The Effect of a Patent Forman Ovale on Thermoregulatory and Ventilatory Responses During Passive Heating and Cooling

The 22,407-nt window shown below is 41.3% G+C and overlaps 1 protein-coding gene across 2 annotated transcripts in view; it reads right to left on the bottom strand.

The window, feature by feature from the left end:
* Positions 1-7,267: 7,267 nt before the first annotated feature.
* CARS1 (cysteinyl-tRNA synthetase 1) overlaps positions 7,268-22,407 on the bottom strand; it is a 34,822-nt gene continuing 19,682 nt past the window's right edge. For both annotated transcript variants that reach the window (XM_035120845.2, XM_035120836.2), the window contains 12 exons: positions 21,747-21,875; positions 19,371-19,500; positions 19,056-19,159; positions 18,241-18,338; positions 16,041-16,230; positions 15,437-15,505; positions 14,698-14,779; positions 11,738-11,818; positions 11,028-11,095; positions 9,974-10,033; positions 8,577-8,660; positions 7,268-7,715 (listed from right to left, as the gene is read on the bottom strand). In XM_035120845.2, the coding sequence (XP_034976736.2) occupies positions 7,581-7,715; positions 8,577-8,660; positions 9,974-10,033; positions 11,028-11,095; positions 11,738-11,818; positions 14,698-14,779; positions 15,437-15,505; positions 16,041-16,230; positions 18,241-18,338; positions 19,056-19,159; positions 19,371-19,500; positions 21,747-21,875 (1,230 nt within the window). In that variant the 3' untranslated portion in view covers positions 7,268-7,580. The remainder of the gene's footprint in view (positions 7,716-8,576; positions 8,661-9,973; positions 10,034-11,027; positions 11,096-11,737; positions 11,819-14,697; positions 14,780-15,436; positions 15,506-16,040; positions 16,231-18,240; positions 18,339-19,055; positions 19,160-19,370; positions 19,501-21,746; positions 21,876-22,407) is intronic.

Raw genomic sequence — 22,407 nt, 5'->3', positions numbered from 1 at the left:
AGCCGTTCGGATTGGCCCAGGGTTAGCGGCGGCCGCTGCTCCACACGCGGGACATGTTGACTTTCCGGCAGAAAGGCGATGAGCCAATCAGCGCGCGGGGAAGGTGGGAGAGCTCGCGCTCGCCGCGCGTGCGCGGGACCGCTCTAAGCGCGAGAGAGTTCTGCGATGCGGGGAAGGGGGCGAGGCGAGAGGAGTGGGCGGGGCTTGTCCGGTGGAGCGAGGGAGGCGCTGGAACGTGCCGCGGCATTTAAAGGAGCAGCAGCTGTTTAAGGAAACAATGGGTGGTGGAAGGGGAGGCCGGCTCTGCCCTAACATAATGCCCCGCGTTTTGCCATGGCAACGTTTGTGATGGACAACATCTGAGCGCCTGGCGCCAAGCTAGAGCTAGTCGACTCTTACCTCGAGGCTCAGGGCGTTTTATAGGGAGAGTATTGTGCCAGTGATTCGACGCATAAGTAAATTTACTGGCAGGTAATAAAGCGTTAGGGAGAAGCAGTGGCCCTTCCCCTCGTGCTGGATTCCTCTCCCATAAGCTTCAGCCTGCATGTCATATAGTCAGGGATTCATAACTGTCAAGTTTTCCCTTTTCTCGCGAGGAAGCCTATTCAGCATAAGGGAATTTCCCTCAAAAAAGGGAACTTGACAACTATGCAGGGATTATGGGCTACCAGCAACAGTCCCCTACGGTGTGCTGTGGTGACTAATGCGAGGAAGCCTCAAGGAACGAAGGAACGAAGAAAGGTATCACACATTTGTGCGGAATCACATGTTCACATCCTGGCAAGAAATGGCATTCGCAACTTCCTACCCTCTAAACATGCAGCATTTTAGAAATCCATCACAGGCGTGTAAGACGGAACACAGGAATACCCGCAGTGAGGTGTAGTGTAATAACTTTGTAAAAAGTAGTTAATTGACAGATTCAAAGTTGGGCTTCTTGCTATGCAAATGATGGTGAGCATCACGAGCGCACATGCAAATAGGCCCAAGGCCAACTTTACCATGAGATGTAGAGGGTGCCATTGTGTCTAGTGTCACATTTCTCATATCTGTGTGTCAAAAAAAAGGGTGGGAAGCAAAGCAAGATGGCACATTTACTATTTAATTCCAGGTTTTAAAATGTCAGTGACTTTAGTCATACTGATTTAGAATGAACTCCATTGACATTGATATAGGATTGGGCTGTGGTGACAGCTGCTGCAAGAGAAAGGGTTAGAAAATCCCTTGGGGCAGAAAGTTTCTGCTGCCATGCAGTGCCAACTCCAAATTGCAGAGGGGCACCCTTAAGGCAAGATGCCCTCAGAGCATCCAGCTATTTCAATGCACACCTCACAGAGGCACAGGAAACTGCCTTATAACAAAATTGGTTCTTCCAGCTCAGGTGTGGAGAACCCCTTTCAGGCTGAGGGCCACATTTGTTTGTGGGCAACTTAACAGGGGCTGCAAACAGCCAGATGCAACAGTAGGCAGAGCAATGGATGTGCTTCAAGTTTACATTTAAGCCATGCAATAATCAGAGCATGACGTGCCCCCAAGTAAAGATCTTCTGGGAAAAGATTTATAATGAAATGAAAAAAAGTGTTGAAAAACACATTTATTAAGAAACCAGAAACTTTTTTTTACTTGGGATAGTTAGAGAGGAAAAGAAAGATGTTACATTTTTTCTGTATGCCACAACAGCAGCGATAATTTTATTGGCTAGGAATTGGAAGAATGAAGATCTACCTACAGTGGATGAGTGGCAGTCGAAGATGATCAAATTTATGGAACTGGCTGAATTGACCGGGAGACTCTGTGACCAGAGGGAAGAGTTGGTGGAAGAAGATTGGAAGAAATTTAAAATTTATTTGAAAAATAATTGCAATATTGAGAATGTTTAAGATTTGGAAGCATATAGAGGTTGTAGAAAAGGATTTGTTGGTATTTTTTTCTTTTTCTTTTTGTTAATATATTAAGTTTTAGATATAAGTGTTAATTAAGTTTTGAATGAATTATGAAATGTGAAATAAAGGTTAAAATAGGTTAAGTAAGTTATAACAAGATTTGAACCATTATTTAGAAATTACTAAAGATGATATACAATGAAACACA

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A patent foramen ovale (PFO) is an intracardiac shunt present in - 1/3 of the general population that allows varying degrees of blood flow to bypass pulmonary circulation and respiratory cooling. The aim of this research was to determine how the presence of a PFO affected therrnoregulatory and ventilatory responses to passive heating and cooling. During passive heating, ventilation increases in order to augment heat dissipation from the respiratory system. Because individuals with a PFO (PFO+) have a higher resting core temperature (Tcorc), it was hypothesized that PFO+ subjects would increase their ventilation at a higher Tcorc than subjects without a PFO (PFO-) during passive heating. Additionally, shivering is implemented in order to generate heat during passive cooling. Because PFO+ individuals have a higher resting Tcorc, it was hypothesized that the PFO+ group would shiver at a higher Tcorc, To test these hypotheses, 22 well-matched males (11 PFO+ and 11 PFO-) completed a passive heating and a passive cooling trial. In the passive heating environment, individuals were immersed in a 40.5±0.3°C water bath until 1) 30 minutes had elapsed, 2) their esophageal temperature (Tesoph) reached 39.5°C, 3) they became lightheaded, or 4) they requested to get out. In the passive cooling environment, individuals were immersed in a 19.7±0.6°C water bath until 1) 60 minutes elapsed, 2) their Tesoph dropped to 35.5°C, 3) sustained shivering occurred, or 4) they requested to get out. In both trials, PFO+ had a higher Tesoph (p < 0.05). At the end of hot water immersion, PFO+ subjects had significantly lower minute ventilation than PFO- subjects (p < 0.05). Additionally, PFO+ subjects shivered at a significantly higher Tesoph than the PFO- subjects during the cold water immersion (p < 0.05). The results suggest that individuals with a PFO have a significantly higher Tcore, and that this greater temperature is defended in both hot and cold environments. These results may help us further understand how the presence of a PFO affects an individual’s response to environmental conditions, as well as why some people may be more prone to certain thermal illnesses.